Brae Fell is a fell in the English Lake District
situated 12 kilometres north of Keswick. It reaches a height of 586 m
(1,923 ft) and is regarded as part of the Caldbeck Fells along with High
Pike and Carrock Fell even though it has ridge links to the Uldale
The fell's name has Scottish overtones and translates from
the Scots language as a hillside or slope. Its northern flanks face the
Scottish Borders country across the Eden Valley and Solway Firth.
Brae Fell is large and grassy but is really an outlying part of
Great Sca Fell being situated on that fell's northern ridge separated by
a col with a height of approximately 570 metres.
With a height of
less than 2000 feet and prominence of around 16 metres it fails to be a
fell of real importance. Alfred Wainwright gives it a chapter in his
Pictorial Guide to the Lakeland Fells, being less than complimentary,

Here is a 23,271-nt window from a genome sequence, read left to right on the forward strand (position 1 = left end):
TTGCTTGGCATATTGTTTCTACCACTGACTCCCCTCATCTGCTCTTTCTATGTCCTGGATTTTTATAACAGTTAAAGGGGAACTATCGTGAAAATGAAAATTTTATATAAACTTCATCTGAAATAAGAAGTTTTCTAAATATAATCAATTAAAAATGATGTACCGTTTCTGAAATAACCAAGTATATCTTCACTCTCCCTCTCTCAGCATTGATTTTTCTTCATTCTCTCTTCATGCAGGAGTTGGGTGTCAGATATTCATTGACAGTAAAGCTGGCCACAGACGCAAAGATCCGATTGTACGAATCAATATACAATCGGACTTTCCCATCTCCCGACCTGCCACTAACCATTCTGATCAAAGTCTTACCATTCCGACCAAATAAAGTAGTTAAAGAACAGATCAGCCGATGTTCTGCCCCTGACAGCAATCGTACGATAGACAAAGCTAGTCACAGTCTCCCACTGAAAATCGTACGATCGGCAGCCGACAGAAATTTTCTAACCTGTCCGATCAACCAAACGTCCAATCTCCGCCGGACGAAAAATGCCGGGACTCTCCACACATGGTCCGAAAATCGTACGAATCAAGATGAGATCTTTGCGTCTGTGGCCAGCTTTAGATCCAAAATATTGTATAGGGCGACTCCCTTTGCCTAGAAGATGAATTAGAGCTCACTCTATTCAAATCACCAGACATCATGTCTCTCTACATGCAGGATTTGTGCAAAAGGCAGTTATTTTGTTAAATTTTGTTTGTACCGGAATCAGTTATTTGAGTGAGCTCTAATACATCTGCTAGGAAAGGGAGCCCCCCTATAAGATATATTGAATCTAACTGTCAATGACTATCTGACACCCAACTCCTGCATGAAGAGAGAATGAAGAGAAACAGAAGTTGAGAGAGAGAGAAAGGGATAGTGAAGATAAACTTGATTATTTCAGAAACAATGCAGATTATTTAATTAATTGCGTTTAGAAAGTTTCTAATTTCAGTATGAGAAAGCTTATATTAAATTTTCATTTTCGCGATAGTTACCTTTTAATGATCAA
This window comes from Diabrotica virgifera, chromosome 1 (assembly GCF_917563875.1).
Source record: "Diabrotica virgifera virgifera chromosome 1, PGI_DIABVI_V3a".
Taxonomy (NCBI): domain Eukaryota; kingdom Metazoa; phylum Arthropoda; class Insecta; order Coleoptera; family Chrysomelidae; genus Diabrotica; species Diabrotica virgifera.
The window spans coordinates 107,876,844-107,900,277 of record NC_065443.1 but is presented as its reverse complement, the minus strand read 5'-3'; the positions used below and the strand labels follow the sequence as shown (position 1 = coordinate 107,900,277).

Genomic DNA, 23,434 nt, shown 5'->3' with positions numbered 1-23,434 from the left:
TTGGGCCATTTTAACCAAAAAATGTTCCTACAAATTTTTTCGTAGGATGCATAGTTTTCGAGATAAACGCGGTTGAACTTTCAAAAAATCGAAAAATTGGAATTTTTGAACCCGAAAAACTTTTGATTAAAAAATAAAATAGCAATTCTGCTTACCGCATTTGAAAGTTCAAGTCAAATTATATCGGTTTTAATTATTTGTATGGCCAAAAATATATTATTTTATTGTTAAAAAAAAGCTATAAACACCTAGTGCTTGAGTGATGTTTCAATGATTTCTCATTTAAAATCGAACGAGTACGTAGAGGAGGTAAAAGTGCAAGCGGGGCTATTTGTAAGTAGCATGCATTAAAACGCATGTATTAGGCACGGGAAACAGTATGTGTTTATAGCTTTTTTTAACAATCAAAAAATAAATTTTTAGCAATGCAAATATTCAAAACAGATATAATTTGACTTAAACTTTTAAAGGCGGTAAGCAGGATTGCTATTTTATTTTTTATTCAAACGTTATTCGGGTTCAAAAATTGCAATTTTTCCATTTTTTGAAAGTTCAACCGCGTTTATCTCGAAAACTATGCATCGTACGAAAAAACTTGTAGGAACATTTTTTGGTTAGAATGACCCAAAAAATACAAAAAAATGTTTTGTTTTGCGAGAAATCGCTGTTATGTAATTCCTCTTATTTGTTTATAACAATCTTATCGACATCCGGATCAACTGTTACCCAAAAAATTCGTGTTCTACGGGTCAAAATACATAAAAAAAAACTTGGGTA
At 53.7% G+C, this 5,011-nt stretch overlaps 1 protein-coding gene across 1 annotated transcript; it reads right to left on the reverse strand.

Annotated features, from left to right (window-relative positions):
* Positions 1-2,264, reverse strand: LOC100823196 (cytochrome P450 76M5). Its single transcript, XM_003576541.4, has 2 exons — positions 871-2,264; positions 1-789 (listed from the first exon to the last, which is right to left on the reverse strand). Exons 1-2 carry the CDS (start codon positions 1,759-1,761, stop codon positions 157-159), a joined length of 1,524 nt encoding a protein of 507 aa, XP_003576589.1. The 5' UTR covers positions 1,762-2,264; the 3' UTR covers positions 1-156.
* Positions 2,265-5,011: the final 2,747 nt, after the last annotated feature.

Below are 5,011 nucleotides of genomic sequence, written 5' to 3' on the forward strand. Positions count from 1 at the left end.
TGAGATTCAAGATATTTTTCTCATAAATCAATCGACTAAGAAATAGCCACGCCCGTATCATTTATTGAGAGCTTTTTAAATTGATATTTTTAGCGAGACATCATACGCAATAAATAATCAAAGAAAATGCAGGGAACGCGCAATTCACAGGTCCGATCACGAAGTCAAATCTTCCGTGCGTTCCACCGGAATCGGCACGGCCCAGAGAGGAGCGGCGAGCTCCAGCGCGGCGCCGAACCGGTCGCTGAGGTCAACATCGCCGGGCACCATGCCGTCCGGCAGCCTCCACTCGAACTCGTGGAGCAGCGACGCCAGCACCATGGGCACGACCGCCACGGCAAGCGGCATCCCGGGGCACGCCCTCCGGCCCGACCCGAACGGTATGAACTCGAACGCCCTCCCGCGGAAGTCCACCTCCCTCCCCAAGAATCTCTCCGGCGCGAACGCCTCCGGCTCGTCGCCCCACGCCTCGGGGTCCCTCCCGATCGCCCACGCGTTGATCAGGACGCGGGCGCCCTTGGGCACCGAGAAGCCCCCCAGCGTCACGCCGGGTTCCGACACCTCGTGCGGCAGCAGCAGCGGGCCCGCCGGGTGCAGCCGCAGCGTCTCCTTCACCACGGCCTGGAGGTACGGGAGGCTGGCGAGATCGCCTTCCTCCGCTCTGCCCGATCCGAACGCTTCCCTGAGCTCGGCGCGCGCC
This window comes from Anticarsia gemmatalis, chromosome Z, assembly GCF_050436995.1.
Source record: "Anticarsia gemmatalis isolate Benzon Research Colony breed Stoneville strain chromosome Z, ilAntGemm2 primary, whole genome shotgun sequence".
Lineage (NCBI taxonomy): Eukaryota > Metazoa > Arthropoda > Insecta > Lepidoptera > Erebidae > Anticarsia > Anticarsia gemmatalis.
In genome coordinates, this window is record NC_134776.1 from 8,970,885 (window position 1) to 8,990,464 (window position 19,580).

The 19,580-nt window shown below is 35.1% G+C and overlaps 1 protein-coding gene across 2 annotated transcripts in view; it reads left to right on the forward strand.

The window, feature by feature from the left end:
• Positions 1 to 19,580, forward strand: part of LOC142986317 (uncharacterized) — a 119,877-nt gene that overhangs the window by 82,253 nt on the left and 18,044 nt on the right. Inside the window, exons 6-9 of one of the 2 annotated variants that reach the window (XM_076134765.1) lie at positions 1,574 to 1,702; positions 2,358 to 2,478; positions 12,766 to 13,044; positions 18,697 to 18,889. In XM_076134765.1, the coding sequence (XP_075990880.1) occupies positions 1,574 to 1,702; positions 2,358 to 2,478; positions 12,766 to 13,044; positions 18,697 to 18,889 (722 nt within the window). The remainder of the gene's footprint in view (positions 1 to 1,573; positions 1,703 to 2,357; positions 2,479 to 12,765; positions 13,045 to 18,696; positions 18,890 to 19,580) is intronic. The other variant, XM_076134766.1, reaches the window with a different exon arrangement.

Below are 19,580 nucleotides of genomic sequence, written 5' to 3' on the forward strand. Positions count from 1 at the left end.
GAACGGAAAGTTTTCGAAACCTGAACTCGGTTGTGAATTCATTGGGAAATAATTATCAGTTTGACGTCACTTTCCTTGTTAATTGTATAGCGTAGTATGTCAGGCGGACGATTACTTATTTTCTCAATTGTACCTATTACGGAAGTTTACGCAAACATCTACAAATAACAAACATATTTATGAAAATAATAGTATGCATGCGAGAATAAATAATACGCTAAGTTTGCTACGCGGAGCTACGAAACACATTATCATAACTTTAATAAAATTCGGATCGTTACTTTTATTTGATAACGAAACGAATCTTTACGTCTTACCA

saying, “If all hills were like Brae Fell there would be far fewer fell
It is best viewed from the low ground to the north
where it shows off its full height.
Brae Fell was mined in the
nineteenth century for Lead and the mine lies on its eastern slopes just
above Roughton Gill where large spoil tips remain to this day.
The top of the fell is strewn with a few boulders and there is a fair
sized cairn which is a landmark for several kilometres around. The view
from the summit is one of the finest in the Northern Fells with the
panorama north taking in the Solway Firth, Scottish Borders and the
Brae Fell is often climbed in conjunction with
other fells in the area and a direct ascent of the fell is usually
undertaken from the minor road that skirts the northern slopes.
There is no fence so the climb can start anywhere along its length
although there is a vague path amongst the grass which leads to the
routes near Brae Fell